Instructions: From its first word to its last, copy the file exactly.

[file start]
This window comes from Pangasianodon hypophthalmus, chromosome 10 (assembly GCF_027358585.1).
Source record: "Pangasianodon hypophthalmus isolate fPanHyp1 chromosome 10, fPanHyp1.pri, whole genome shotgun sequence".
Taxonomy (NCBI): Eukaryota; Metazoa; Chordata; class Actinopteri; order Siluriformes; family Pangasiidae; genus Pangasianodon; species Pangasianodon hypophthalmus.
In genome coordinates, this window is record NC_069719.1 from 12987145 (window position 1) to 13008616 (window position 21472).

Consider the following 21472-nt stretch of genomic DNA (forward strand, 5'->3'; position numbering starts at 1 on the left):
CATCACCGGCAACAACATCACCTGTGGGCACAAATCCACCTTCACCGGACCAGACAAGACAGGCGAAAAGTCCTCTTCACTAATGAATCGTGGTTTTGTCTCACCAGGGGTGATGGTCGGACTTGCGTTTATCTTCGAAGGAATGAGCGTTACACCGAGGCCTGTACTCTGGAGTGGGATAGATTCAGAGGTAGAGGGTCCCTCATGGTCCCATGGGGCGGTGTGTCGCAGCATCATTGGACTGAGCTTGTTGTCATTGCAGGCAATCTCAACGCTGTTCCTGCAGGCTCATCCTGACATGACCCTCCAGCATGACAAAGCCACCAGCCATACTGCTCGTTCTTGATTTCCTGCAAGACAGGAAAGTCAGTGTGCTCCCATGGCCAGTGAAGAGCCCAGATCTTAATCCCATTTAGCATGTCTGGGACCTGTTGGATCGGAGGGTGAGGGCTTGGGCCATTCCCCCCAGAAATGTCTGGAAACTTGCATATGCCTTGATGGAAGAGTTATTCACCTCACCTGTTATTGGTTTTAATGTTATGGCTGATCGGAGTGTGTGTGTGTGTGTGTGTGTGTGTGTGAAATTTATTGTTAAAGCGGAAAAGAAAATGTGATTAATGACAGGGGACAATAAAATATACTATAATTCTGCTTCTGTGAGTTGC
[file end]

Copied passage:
This window comes from Pangasianodon hypophthalmus, chromosome 10 (assembly GCF_027358585.1).
Source record: "Pangasianodon hypophthalmus isolate fPanHyp1 chromosome 10, fPanHyp1.pri, whole genome shotgun sequence".
Taxonomy (NCBI): Eukaryota; Metazoa; Chordata; class Actinopteri; order Siluriformes; family Pangasiidae; genus Pangasianodon; species Pangasianodon hypophthalmus.
In genome coordinates, this window is record NC_069719.1 from 12987145 (window position 1) to 13008616 (window position 21472).

Consider the following 21472-nt stretch of genomic DNA (forward strand, 5'->3'; position numbering starts at 1 on the left):
CATCACCGGCAACAACATCACCTGTGGGCACAAATCCACCTTCACCGGACCAGACAAGACAGGCGAAAAGTCCTCTTCACTAATGAATCGTGGTTTTGTCTCACCAGGGGTGATGGTCGGACTTGCGTTTATCTTCGAAGGAATGAGCGTTACACCGAGGCCTGTACTCTGGAGTGGGATAGATTCAGAGGTAGAGGGTCCCTCATGGTCCCATGGGGCGGTGTGTCGCAGCATCATTGGACTGAGCTTGTTGTCATTGCAGGCAATCTCAACGCTGTTCCTGCAGGCTCATCCTGACATGACCCTCCAGCATGACAAAGCCACCAGCCATACTGCTCGTTCTTGATTTCCTGCAAGACAGGAAAGTCAGTGTGCTCCCATGGCCAGTGAAGAGCCCAGATCTTAATCCCATTTAGCATGTCTGGGACCTGTTGGATCGGAGGGTGAGGGCTTGGGCCATTCCCCCCAGAAATGTCTGGAAACTTGCATATGCCTTGATGGAAGAGTTATTCACCTCACCTGTTATTGGTTTTAATGTTATGGCTGATCGGAGTGTGTGTGTGTGTGTGTGTGTGTGTGTGAAATTTATTGTTAAAGCGGAAAAGAAAATGTGATTAATGACAGGGGACAATAAAATATACTATAATTCTGCTTCTGTGAGTTGC